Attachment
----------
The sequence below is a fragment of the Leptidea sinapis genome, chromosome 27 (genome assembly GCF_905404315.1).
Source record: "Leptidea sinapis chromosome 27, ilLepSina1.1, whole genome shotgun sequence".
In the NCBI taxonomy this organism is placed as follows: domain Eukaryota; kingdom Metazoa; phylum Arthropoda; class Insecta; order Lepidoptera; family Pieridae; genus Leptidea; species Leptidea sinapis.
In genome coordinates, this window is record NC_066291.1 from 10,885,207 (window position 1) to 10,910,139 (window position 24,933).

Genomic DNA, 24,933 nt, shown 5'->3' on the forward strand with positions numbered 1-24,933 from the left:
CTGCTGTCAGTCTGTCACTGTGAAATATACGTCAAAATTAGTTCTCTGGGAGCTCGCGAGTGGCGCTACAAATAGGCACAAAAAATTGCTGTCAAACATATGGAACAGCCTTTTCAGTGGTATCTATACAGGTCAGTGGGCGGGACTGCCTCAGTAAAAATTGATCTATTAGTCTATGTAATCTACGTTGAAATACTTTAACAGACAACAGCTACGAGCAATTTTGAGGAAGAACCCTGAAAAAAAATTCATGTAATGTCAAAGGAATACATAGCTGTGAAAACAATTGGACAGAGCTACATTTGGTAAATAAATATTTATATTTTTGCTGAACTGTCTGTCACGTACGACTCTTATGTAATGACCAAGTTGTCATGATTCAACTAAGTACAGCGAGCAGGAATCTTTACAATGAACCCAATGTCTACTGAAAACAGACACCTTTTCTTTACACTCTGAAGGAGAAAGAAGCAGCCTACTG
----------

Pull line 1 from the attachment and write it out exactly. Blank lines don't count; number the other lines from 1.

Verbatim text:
The sequence below is a fragment of the Leptidea sinapis genome, chromosome 27 (genome assembly GCF_905404315.1).